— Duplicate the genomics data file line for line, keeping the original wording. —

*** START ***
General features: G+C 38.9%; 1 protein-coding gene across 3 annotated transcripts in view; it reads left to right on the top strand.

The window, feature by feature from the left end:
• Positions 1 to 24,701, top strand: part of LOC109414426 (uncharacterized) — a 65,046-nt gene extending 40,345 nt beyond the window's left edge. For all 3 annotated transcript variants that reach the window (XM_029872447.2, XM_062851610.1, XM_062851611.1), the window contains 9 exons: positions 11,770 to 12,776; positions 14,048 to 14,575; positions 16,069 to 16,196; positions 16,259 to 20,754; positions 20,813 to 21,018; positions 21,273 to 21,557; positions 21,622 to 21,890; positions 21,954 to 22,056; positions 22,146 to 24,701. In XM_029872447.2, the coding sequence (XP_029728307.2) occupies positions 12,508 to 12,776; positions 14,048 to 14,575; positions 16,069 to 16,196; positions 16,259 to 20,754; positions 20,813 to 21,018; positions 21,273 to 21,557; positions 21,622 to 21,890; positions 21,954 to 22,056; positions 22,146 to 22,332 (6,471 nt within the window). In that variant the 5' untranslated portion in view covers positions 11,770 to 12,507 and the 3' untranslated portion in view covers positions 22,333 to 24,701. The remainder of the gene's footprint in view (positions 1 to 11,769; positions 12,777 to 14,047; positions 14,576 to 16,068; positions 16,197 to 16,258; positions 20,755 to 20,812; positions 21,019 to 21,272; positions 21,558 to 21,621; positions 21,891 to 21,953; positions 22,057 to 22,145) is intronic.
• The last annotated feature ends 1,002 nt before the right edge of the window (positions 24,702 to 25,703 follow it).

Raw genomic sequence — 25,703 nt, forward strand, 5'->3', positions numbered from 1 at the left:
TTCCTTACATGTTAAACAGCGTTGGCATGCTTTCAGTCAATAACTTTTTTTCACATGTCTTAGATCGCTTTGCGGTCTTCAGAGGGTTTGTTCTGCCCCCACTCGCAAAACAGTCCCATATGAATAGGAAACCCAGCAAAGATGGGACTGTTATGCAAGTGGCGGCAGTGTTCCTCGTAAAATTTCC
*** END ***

General features: G+C 38.9%; 1 protein-coding gene across 3 annotated transcripts in view; it reads left to right on the top strand.

The window, feature by feature from the left end:
• Positions 1 to 24,701, top strand: part of LOC109414426 (uncharacterized) — a 65,046-nt gene extending 40,345 nt beyond the window's left edge. For all 3 annotated transcript variants that reach the window (XM_029872447.2, XM_062851610.1, XM_062851611.1), the window contains 9 exons: positions 11,770 to 12,776; positions 14,048 to 14,575; positions 16,069 to 16,196; positions 16,259 to 20,754; positions 20,813 to 21,018; positions 21,273 to 21,557; positions 21,622 to 21,890; positions 21,954 to 22,056; positions 22,146 to 24,701. In XM_029872447.2, the coding sequence (XP_029728307.2) occupies positions 12,508 to 12,776; positions 14,048 to 14,575; positions 16,069 to 16,196; positions 16,259 to 20,754; positions 20,813 to 21,018; positions 21,273 to 21,557; positions 21,622 to 21,890; positions 21,954 to 22,056; positions 22,146 to 22,332 (6,471 nt within the window). In that variant the 5' untranslated portion in view covers positions 11,770 to 12,507 and the 3' untranslated portion in view covers positions 22,333 to 24,701. The remainder of the gene's footprint in view (positions 1 to 11,769; positions 12,777 to 14,047; positions 14,576 to 16,068; positions 16,197 to 16,258; positions 20,755 to 20,812; positions 21,019 to 21,272; positions 21,558 to 21,621; positions 21,891 to 21,953; positions 22,057 to 22,145) is intronic.
• The last annotated feature ends 1,002 nt before the right edge of the window (positions 24,702 to 25,703 follow it).

Raw genomic sequence — 25,703 nt, forward strand, 5'->3', positions numbered from 1 at the left:
TTCCTTACATGTTAAACAGCGTTGGCATGCTTTCAGTCAATAACTTTTTTTCACATGTCTTAGATCGCTTTGCGGTCTTCAGAGGGTTTGTTCTGCCCCCACTCGCAAAACAGTCCCATATGAATAGGAAACCCAGCAAAGATGGGACTGTTATGCAAGTGGCGGCAGTGTTCCTCGTAAAATTTCC